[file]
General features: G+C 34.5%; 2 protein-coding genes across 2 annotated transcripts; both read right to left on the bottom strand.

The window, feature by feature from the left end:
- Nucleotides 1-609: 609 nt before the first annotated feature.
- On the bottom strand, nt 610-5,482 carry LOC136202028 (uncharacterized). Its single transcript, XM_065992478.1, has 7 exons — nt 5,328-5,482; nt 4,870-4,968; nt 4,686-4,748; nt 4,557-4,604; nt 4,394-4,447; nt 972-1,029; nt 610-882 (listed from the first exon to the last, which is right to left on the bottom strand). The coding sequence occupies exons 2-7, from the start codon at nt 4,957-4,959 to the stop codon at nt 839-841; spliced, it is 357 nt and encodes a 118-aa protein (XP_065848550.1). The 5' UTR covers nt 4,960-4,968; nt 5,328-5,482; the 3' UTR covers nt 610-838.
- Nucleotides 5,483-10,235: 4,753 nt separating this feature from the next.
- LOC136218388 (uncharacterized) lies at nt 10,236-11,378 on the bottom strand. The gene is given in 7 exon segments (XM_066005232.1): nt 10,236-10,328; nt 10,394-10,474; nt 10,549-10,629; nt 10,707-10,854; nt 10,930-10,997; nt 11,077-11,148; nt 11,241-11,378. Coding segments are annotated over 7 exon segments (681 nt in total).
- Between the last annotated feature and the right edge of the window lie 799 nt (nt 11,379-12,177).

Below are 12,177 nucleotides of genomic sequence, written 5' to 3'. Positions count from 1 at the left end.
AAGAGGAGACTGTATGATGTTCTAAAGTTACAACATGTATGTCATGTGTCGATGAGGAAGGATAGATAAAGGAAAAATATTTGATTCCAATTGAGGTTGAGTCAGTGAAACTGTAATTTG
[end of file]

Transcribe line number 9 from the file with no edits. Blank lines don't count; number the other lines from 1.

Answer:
AAGAGGAGACTGTATGATGTTCTAAAGTTACAACATGTATGTCATGTGTCGATGAGGAAGGATAGATAAAGGAAAAATATTTGATTCCAATTGAGGTTGAGTCAGTGAAACTGTAATTTG